LinuxQuestions.org

LinuxQuestions.org (/questions/)
-   Debian (http://www.linuxquestions.org/questions/debian-26/)
-   -   Error information when booting: cann't find /usr/ (http://www.linuxquestions.org/questions/debian-26/error-information-when-booting-cannt-find-usr-904645/)

bingmou 09-23-2011 12:47 PM

Error information when booting: cann't find /usr/
 
Hi, everyone, I put my /usr in another partition different with that for the root. In that case, when system is booting, it is reported that some scripts or applications cannot be found because they are in the /usr/bin or /usr/sbin rather than in /bin or /sbin, for example, the virtualbox. How can I deal with them?
Thank you very much!

62chevy 09-23-2011 03:14 PM

All Virtualbox drivers should be in /lib/modules/<kernel-version>/misc for Sid and should be in the same general area for Squeeze and Wheezy. It may depend on your kernel version. Make sure your /usr partition is set correctly in fstab with UUID=. You can find the correct numbers to use in /dev/disk/by-uuid. Usually running update-grub2 will solve the problem.

If that does not work post more info.

rknichols 09-23-2011 05:08 PM

I'm not sure how much of this applies on Debian, but here are a couple of ways I've worked around issues with this on Red Hat related systems, which also do not officially support a separate /usr file system:

Method 1: Keep a stub /usr tree under /usr on the root file system.
To find what need to go there, you have to dig through the startup scripts and identify all needed programs, data files, and shared libraries. Takes a while, but it's doable. The ongoing problems are keeping those files up to date and the tricks you have to play to back up that part of the root file system. (Temporarily bind-mounting the root file system to a temporary directory is your friend here.)
Method 2: Arrange to mount /usr along with the root file system early in the boot process.
It's easy enough to do. You just need to edit /etc/dracut.conf to uncomment the "add_dracutmodules" line to read
Code:

add_dracutmodules+="fstab-sys"
and create an /etc/fstab.sys file containing a copy of the "/usr" line from /etc/fstab. Then you need to rebuild the /boot/initramfs image. Reinstalling the kernel will do that, or you can get a hint from the kernel's postinstall script and work out the needed call to /sbin/new-kernel-pkg. You also need to disable the boot-time fsck of /usr by putting a "0" in the sixth field of its /etc/fstab entry. With /usr is already mounted, that fsck will always fail, so you won't be able to boot unless you disable it. The ongoing issue, of course, is that you will never get an automatic fsck of the /usr file system.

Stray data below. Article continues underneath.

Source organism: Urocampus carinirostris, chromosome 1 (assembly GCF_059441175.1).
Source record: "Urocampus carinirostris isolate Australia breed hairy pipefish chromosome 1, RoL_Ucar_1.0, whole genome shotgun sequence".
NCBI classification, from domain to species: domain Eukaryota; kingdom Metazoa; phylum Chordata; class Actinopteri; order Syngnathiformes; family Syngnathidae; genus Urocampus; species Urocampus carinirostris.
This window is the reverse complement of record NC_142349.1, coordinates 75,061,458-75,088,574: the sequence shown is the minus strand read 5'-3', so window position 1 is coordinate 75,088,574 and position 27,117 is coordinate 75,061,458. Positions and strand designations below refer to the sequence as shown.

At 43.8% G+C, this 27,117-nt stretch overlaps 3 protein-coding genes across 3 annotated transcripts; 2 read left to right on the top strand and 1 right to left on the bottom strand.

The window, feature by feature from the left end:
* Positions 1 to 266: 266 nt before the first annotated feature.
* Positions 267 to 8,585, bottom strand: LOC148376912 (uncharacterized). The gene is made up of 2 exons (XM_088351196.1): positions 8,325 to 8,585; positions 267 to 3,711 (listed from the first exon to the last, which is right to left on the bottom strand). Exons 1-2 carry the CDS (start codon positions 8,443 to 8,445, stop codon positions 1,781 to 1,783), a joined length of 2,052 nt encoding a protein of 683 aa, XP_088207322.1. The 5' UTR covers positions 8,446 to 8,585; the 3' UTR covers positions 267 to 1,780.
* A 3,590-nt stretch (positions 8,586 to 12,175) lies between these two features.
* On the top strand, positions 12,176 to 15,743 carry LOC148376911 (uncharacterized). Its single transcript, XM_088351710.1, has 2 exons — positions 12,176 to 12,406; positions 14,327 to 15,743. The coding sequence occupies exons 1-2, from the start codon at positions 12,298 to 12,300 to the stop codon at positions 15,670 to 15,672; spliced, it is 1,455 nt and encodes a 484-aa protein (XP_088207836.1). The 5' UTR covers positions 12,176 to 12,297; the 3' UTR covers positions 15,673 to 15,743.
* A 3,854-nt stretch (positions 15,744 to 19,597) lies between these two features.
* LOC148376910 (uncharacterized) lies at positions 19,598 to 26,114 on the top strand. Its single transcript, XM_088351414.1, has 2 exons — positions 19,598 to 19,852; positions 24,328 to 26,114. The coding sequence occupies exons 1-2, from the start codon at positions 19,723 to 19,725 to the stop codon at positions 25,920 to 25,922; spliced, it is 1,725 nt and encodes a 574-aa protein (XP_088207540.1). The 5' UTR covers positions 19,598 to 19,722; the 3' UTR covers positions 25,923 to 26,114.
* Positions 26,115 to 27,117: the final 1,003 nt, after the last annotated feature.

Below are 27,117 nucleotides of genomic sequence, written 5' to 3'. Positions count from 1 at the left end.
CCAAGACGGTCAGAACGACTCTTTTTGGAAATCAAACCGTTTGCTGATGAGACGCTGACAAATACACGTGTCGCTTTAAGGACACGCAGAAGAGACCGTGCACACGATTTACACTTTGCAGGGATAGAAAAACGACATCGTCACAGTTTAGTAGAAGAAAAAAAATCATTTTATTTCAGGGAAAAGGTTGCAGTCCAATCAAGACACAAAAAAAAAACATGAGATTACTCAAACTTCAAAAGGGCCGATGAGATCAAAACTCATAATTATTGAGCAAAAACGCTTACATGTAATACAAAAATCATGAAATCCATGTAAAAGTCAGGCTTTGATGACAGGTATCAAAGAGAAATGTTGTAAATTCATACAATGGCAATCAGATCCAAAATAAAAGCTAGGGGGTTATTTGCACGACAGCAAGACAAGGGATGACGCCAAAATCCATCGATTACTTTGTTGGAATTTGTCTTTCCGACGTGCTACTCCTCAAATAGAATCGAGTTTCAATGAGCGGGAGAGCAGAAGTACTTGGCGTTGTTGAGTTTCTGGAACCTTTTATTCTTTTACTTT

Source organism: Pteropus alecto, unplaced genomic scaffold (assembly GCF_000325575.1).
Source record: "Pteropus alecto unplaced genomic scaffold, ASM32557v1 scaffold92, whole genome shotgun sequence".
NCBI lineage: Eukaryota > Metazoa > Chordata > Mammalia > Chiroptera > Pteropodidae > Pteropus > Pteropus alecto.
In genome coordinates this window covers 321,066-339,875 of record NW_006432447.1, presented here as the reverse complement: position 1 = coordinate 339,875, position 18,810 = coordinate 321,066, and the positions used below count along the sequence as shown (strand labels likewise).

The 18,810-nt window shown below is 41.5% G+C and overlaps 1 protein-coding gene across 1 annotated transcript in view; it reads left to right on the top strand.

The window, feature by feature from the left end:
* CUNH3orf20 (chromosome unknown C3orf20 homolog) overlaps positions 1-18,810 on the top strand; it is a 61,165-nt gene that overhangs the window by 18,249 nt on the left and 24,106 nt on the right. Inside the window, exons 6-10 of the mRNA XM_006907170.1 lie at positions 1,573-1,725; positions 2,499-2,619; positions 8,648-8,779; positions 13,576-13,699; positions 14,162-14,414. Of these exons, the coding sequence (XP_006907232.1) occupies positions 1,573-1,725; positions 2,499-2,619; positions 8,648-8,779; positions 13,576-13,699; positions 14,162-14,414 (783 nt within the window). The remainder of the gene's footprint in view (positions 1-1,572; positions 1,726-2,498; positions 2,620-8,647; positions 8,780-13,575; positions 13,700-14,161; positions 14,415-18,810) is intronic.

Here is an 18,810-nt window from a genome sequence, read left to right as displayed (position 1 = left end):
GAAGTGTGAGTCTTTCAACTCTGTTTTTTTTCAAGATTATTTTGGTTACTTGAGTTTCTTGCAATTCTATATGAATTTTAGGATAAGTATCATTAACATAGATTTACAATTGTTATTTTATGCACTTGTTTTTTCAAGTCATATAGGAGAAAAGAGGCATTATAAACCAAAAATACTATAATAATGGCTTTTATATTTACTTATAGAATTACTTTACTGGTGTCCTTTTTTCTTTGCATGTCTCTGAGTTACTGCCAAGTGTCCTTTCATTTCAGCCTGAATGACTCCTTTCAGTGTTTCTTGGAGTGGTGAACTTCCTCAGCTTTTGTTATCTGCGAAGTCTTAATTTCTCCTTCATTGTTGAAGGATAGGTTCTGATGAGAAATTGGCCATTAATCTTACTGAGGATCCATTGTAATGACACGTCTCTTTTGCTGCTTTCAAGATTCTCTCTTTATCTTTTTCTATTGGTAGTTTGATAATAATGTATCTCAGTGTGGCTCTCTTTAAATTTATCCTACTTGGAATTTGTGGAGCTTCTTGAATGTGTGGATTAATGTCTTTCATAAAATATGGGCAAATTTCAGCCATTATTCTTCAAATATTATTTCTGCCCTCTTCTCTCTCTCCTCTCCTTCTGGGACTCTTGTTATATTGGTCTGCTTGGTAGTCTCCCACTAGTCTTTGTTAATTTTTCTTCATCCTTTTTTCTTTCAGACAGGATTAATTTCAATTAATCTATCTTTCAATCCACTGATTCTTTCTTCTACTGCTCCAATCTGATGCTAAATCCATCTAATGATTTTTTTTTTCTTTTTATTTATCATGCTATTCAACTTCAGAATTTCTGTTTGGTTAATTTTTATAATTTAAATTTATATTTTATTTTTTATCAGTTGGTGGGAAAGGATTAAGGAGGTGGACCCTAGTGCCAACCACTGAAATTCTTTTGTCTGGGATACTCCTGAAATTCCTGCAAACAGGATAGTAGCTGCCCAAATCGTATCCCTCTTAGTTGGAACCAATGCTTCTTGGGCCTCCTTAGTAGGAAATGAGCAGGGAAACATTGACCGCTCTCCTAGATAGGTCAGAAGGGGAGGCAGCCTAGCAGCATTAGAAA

I've used both methods successfully, and found method 2 best for me. My /usr is normally mounted read-only, and can easily be checked by "fsck -n" while the system is running.

bingmou 09-24-2011 02:59 PM

Quote:

Originally Posted by 62chevy (Post 4480425)
All Virtualbox drivers should be in /lib/modules/<kernel-version>/misc for Sid and should be in the same general area for Squeeze and Wheezy. It may depend on your kernel version. Make sure your /usr partition is set correctly in fstab with UUID=. You can find the correct numbers to use in /dev/disk/by-uuid. Usually running update-grub2 will solve the problem.

If that does not work post more info.

Virtualbox driver is all right. Actually it is just an examaple. I get the first error from udev which reports
can not find /usr/sbin/alsactl : no such a file or directory.
However, /usr/sbin/alsactl exists. It is just because that /usr partition is not mounted at that time.

bingmou 09-24-2011 03:06 PM

Thank you so much! It seems very complex, but I will try it. I am just wondering the structure of packages. If they are needed before mounting, they shouldn't be put in other partitions except root because debian installation support seperate /usr /var and so on.
Quote:

Originally Posted by rknichols (Post 4480522)
I'm not sure how much of this applies on Debian, but here are a couple of ways I've worked around issues with this on Red Hat related systems, which also do not officially support a separate /usr file system:

Method 1: Keep a stub /usr tree under /usr on the root file system.
To find what need to go there, you have to dig through the startup scripts and identify all needed programs, data files, and shared libraries. Takes a while, but it's doable. The ongoing problems are keeping those files up to date and the tricks you have to play to back up that part of the root file system. (Temporarily bind-mounting the root file system to a temporary directory is your friend here.)
Method 2: Arrange to mount /usr along with the root file system early in the boot process.
It's easy enough to do. You just need to edit /etc/dracut.conf to uncomment the "add_dracutmodules" line to read
Code:

add_dracutmodules+="fstab-sys"
and create an /etc/fstab.sys file containing a copy of the "/usr" line from /etc/fstab. Then you need to rebuild the /boot/initramfs image. Reinstalling the kernel will do that, or you can get a hint from the kernel's postinstall script and work out the needed call to /sbin/new-kernel-pkg. You also need to disable the boot-time fsck of /usr by putting a "0" in the sixth field of its /etc/fstab entry. With /usr is already mounted, that fsck will always fail, so you won't be able to boot unless you disable it. The ongoing issue, of course, is that you will never get an automatic fsck of the /usr file system.